And with the warm weather now approaching, I can understand the need to get out and enjoy the sunshine.
Again, I reiterate the importance of practicing social or physical distancing whenever you are out in public.
While I do encourage people to go for walks and enjoy being outside, it is extremely important to maintain distance.
Whether it’s the Glenora stairs or heading up Nose Hill, please be careful to maintain a distance of two metres and to avoid touching rails, garbage cans or other potential sources of transmission.
I especially caution Albertans against planning trips to provincial parks or the mountains, where many washrooms, restaurants and facilities are closed, and where large crowds can form.
Now is not the time for travel.
I know that these measures we have put in place continue to strain families, businesses and all Albertans.
And I appreciate how hard it is to be separated from family and friends during such stressful times.
It’s important to remember that we are all in this together. Now, more than ever, we need to take care of each other…this means now, more than ever, keeping a physical distance…and now more than ever finding creative ways to maintain our bonds and stay socially connected.
Connection is so vitally important to our mental and emotional wellbeing.
I encourage anyone who needs support to reach out to someone they trust, talk to a family member, friend, or someone they can be honest with to talk through concerns.
As part of this message, today Alberta Health Services is launching a text-based program that aims to help provide encouragement and hope to Albertans.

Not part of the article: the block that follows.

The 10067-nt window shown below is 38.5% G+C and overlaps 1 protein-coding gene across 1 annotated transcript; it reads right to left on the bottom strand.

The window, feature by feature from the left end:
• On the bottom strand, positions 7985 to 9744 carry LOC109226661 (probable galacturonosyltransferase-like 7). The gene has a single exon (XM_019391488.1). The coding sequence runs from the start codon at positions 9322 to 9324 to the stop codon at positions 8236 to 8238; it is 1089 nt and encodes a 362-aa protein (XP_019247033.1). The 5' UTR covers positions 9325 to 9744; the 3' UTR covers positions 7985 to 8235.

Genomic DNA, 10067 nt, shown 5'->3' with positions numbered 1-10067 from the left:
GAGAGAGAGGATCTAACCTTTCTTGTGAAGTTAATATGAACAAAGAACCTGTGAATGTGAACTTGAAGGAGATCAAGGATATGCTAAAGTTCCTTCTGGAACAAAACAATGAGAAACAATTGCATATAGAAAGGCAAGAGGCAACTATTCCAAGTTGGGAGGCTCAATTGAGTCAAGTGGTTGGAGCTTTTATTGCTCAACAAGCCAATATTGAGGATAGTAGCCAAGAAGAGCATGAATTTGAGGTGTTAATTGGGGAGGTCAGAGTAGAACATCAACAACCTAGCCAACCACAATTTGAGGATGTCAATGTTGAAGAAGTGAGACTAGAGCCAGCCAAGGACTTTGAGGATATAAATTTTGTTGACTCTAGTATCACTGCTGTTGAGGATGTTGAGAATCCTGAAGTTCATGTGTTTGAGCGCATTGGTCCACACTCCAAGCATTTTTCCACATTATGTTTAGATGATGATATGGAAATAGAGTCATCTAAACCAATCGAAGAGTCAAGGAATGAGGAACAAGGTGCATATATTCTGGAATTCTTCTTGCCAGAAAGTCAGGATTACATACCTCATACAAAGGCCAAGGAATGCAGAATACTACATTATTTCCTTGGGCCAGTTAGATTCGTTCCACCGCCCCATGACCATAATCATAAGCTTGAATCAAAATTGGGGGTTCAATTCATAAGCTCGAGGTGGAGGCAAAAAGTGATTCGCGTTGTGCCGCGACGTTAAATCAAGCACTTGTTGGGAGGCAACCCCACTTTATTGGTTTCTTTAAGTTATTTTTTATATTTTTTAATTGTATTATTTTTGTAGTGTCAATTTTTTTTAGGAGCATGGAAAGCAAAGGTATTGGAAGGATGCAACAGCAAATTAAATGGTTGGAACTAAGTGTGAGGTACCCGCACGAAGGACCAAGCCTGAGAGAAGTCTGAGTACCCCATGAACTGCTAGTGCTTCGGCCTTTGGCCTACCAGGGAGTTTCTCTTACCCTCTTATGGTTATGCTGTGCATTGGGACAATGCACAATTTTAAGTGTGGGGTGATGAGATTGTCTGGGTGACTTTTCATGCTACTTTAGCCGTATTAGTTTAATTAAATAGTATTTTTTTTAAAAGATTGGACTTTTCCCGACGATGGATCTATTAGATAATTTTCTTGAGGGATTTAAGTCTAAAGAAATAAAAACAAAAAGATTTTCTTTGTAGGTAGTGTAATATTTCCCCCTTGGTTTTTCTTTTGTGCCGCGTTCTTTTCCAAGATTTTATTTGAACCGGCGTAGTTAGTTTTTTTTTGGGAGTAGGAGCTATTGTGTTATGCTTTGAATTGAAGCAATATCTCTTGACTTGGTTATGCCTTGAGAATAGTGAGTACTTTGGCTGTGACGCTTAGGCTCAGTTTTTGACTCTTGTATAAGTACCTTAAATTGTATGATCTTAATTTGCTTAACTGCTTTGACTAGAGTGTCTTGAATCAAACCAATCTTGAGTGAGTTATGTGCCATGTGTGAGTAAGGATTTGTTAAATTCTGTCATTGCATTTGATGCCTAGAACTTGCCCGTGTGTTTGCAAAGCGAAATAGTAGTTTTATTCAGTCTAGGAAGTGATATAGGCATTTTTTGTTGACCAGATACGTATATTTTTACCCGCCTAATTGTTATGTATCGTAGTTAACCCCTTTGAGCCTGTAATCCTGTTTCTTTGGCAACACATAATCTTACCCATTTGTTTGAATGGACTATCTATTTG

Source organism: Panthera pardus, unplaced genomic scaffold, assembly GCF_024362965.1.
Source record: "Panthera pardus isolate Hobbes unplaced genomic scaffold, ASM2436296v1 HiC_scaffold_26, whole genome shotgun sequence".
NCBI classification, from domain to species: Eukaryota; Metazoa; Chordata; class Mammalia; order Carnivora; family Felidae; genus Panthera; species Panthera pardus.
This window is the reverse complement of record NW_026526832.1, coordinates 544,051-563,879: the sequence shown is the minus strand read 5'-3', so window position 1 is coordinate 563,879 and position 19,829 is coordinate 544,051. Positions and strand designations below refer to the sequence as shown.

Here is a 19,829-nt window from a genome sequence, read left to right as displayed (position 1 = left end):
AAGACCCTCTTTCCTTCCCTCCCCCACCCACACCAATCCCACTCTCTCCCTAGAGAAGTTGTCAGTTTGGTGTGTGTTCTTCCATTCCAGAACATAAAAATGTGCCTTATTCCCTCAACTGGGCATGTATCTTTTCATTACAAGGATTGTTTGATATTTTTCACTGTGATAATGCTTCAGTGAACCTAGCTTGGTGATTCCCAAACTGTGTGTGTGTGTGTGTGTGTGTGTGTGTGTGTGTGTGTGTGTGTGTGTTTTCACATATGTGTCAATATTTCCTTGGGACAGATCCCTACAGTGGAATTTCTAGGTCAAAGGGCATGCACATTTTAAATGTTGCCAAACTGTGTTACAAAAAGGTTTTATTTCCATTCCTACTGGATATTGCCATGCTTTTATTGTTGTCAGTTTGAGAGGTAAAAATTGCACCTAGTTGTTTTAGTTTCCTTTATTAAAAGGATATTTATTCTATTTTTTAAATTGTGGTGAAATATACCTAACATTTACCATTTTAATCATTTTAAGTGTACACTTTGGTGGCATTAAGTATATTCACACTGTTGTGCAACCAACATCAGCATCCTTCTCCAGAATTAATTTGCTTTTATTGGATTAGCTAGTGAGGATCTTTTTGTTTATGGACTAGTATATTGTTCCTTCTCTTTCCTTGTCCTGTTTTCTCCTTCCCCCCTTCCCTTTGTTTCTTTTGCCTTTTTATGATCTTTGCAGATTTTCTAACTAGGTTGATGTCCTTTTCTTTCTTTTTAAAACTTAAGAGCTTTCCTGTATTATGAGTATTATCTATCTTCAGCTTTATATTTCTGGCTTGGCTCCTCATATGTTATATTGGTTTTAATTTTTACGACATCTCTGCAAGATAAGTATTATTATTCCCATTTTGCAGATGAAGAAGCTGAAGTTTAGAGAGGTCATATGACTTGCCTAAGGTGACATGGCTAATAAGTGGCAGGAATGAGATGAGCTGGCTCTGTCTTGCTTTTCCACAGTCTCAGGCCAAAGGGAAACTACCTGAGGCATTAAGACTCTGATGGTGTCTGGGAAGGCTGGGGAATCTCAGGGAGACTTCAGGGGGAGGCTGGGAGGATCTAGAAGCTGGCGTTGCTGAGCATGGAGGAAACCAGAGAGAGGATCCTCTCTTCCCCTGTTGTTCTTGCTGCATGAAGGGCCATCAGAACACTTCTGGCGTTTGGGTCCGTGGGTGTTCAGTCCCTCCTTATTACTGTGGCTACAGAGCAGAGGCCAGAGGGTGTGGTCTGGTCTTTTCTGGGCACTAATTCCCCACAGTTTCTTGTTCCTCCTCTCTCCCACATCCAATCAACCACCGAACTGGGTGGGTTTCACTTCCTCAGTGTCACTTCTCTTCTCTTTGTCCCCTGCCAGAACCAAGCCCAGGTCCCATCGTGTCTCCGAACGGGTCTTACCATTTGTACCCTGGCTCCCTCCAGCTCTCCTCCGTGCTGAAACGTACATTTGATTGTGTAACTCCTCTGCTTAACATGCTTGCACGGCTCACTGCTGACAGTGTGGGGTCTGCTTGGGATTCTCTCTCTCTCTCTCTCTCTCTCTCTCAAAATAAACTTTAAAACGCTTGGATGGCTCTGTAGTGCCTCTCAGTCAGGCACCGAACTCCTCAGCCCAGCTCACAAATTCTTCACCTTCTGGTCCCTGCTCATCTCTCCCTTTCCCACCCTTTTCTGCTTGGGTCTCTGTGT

Text4Hope sends subscribers text messages of support and encouragement to ease stress or anxiety.
Albertans can text COVID 19 Hope to 393939 to subscribe. In return, they’ll receive daily text messages on healthy thinking or actions to help manage their mood.
The program was developed by Alberta Health Services, and made possible through the generous support of the Mental Health Foundation, the University Hospital Foundation, the Calgary Health Trust, the Alberta Children’s Hospital Foundation and the Royal Alexandra Hospital Foundation.
All Albertans have been impacted by COVID-19 — and this free program is an additional resource help us find encouragement and strength as we navigate the day-to-day challenges of a new normal.
Before I conclude, I’d like to continue my practice of sharing some extraordinary examples Albertans have posted under the AlbertaCares hashtag.
Every act – those big or small – lifts us up as a province and demonstrates how quickly Albertans take action to care for one another.
Acts like restaurants donating food to organizations that help feed seniors or the homeless, neighbours running errands for each other and sharing groceries, kids posting drawings in their windows as a make-shift art gallery to cheer up their neighbours, retail chains donating stock like face shields to front line health care workers, and landlords working with tenants to provide relief during these trying times.
Please continue to share your stories using the AlbertaCares hashtag and continue to take care of each other and yourselves.
Thank you. I will now take questions.